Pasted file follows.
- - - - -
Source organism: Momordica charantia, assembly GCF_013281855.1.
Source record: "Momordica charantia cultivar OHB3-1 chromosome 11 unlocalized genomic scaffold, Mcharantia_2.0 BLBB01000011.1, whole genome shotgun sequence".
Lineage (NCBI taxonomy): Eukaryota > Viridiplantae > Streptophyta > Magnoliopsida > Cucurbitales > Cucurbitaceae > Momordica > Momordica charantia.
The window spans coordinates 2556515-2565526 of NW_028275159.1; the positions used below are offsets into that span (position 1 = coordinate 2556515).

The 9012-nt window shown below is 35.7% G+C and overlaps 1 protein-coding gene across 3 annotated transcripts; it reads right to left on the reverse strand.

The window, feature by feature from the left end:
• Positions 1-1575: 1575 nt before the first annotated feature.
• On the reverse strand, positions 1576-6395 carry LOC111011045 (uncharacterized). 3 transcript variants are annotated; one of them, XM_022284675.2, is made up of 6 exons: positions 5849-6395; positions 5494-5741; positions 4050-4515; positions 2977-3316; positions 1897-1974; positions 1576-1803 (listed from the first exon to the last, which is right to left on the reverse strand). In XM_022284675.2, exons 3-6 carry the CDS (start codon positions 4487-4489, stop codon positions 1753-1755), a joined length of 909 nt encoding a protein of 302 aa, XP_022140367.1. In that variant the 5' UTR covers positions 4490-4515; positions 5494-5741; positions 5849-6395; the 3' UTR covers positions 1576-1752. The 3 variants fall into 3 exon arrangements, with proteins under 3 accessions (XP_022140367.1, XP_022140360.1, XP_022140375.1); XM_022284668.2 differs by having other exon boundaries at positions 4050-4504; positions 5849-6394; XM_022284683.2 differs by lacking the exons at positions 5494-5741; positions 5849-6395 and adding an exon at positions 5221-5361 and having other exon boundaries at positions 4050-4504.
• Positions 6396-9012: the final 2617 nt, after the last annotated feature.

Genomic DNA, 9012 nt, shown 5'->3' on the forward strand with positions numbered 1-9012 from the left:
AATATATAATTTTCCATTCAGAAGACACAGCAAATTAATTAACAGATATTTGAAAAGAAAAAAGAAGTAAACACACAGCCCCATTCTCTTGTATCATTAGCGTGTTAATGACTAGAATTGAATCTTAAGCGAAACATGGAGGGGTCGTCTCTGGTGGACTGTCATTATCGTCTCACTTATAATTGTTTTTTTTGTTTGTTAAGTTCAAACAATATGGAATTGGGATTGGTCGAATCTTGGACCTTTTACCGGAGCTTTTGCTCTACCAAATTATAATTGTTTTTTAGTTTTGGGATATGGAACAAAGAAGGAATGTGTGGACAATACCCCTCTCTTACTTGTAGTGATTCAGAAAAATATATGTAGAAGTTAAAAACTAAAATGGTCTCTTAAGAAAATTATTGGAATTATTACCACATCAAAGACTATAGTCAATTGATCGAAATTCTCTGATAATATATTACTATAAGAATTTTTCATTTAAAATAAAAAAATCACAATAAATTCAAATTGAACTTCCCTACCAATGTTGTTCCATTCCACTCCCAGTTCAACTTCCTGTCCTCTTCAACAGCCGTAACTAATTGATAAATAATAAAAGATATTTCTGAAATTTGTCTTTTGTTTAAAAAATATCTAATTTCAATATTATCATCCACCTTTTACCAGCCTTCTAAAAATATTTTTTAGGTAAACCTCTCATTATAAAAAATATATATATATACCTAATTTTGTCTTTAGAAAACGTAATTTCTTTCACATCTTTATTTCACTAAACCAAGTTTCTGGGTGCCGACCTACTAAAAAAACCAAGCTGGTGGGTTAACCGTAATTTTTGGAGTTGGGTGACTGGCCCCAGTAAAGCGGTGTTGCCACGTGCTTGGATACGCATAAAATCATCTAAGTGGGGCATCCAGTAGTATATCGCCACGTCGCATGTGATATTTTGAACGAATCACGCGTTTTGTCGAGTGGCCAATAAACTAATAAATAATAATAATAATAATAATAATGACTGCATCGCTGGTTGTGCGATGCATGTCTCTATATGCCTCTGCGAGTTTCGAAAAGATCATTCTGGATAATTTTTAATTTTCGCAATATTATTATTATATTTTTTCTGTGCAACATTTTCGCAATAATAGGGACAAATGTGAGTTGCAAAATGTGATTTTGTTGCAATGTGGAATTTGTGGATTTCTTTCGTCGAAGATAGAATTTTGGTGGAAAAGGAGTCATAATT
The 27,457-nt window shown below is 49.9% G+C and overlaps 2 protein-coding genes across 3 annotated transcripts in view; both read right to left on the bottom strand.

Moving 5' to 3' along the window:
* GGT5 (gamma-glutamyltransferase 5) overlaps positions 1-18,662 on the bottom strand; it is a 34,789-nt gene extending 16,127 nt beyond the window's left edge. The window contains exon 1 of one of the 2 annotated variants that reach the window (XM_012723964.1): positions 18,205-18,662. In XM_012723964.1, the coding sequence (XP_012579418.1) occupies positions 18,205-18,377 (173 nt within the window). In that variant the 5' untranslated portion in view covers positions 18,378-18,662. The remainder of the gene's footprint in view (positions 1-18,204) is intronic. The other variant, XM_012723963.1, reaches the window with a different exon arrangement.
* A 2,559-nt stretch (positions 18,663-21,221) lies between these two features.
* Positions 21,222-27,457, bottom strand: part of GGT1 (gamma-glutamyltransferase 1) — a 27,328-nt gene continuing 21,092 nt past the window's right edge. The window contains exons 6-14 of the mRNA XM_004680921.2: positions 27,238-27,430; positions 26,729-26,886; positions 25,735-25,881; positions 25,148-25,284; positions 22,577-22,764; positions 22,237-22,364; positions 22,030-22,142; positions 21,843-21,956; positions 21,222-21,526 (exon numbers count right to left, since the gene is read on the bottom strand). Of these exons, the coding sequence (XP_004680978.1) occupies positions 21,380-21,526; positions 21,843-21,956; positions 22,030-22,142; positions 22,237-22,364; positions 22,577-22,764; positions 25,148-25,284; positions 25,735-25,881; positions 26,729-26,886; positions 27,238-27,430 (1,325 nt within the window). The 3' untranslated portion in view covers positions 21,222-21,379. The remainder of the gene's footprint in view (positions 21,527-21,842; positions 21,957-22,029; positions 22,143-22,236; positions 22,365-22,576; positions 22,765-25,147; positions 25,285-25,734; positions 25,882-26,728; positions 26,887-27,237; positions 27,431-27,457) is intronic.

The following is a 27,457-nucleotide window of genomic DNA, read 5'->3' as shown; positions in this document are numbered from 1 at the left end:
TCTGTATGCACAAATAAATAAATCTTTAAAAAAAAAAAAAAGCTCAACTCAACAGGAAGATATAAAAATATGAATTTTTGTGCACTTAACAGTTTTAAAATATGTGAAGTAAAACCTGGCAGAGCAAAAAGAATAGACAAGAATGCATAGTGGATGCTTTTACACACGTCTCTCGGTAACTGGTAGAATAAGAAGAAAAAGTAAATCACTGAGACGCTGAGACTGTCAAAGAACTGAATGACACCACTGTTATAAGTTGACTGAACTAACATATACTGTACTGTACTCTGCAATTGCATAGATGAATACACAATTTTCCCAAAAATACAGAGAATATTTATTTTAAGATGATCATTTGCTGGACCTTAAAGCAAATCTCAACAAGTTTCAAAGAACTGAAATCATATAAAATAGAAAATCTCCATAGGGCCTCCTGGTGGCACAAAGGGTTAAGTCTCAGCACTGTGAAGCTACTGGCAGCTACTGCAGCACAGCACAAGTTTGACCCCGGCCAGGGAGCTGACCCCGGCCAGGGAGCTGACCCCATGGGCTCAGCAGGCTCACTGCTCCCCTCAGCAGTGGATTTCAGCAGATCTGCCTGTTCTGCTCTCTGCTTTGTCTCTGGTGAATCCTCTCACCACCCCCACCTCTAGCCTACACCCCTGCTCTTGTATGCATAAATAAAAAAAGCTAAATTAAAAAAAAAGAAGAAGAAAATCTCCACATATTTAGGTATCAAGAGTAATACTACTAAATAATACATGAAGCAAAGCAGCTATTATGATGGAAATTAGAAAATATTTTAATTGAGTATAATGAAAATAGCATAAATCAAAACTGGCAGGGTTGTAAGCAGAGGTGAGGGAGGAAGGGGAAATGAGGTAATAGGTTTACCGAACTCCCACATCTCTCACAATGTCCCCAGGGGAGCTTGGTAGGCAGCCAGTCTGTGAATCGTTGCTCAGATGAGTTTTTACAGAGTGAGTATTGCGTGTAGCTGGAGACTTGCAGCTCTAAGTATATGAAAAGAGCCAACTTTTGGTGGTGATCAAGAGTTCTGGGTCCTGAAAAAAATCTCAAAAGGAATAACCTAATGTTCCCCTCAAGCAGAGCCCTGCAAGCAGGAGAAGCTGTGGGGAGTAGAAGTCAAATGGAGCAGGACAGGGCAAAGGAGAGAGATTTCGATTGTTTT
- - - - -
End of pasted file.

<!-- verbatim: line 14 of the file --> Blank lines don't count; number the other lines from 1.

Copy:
* GGT5 (gamma-glutamyltransferase 5) overlaps positions 1-18,662 on the bottom strand; it is a 34,789-nt gene extending 16,127 nt beyond the window's left edge. The window contains exon 1 of one of the 2 annotated variants that reach the window (XM_012723964.1): positions 18,205-18,662. In XM_012723964.1, the coding sequence (XP_012579418.1) occupies positions 18,205-18,377 (173 nt within the window). In that variant the 5' untranslated portion in view covers positions 18,378-18,662. The remainder of the gene's footprint in view (positions 1-18,204) is intronic. The other variant, XM_012723963.1, reaches the window with a different exon arrangement.